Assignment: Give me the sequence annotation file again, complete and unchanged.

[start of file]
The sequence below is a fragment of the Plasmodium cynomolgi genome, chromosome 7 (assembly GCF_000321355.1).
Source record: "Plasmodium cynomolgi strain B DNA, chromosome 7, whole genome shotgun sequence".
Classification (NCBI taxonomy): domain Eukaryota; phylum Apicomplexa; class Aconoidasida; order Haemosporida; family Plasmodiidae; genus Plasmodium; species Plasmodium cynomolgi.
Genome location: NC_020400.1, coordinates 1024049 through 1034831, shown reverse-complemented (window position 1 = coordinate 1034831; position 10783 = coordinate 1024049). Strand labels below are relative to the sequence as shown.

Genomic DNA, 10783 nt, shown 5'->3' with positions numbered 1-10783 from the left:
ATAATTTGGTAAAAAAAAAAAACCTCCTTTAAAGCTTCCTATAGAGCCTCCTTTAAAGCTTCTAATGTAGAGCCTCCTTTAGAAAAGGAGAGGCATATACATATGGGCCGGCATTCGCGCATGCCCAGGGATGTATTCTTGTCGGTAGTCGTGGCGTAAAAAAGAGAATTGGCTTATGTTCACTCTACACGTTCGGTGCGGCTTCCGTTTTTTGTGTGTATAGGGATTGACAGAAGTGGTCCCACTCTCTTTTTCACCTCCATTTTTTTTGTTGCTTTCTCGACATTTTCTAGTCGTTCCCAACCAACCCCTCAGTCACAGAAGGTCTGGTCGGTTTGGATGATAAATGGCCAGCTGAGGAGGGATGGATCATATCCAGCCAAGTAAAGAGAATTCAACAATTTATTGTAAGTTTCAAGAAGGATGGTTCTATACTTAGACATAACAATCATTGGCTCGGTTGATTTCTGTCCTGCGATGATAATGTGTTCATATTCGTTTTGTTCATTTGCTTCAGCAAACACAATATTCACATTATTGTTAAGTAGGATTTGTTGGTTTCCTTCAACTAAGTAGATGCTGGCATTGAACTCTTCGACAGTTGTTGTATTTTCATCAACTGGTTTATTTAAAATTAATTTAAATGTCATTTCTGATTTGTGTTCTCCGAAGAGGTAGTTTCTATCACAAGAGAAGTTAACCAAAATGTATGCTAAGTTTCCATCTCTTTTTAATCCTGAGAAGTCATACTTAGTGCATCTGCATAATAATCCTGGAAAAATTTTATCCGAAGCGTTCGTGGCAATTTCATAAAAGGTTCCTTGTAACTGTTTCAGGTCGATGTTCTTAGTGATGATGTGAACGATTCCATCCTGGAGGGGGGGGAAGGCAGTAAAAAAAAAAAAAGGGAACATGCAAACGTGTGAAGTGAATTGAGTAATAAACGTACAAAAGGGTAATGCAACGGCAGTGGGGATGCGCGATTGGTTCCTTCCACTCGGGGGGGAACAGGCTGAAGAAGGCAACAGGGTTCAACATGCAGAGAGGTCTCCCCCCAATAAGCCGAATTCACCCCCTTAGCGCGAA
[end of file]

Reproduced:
The sequence below is a fragment of the Plasmodium cynomolgi genome, chromosome 7 (assembly GCF_000321355.1).
Source record: "Plasmodium cynomolgi strain B DNA, chromosome 7, whole genome shotgun sequence".
Classification (NCBI taxonomy): domain Eukaryota; phylum Apicomplexa; class Aconoidasida; order Haemosporida; family Plasmodiidae; genus Plasmodium; species Plasmodium cynomolgi.
Genome location: NC_020400.1, coordinates 1024049 through 1034831, shown reverse-complemented (window position 1 = coordinate 1034831; position 10783 = coordinate 1024049). Strand labels below are relative to the sequence as shown.

Genomic DNA, 10783 nt, shown 5'->3' with positions numbered 1-10783 from the left:
ATAATTTGGTAAAAAAAAAAAACCTCCTTTAAAGCTTCCTATAGAGCCTCCTTTAAAGCTTCTAATGTAGAGCCTCCTTTAGAAAAGGAGAGGCATATACATATGGGCCGGCATTCGCGCATGCCCAGGGATGTATTCTTGTCGGTAGTCGTGGCGTAAAAAAGAGAATTGGCTTATGTTCACTCTACACGTTCGGTGCGGCTTCCGTTTTTTGTGTGTATAGGGATTGACAGAAGTGGTCCCACTCTCTTTTTCACCTCCATTTTTTTTGTTGCTTTCTCGACATTTTCTAGTCGTTCCCAACCAACCCCTCAGTCACAGAAGGTCTGGTCGGTTTGGATGATAAATGGCCAGCTGAGGAGGGATGGATCATATCCAGCCAAGTAAAGAGAATTCAACAATTTATTGTAAGTTTCAAGAAGGATGGTTCTATACTTAGACATAACAATCATTGGCTCGGTTGATTTCTGTCCTGCGATGATAATGTGTTCATATTCGTTTTGTTCATTTGCTTCAGCAAACACAATATTCACATTATTGTTAAGTAGGATTTGTTGGTTTCCTTCAACTAAGTAGATGCTGGCATTGAACTCTTCGACAGTTGTTGTATTTTCATCAACTGGTTTATTTAAAATTAATTTAAATGTCATTTCTGATTTGTGTTCTCCGAAGAGGTAGTTTCTATCACAAGAGAAGTTAACCAAAATGTATGCTAAGTTTCCATCTCTTTTTAATCCTGAGAAGTCATACTTAGTGCATCTGCATAATAATCCTGGAAAAATTTTATCCGAAGCGTTCGTGGCAATTTCATAAAAGGTTCCTTGTAACTGTTTCAGGTCGATGTTCTTAGTGATGATGTGAACGATTCCATCCTGGAGGGGGGGGAAGGCAGTAAAAAAAAAAAAAGGGAACATGCAAACGTGTGAAGTGAATTGAGTAATAAACGTACAAAAGGGTAATGCAACGGCAGTGGGGATGCGCGATTGGTTCCTTCCACTCGGGGGGGAACAGGCTGAAGAAGGCAACAGGGTTCAACATGCAGAGAGGTCTCCCCCCAATAAGCCGAATTCACCCCCTTAGCGCGAA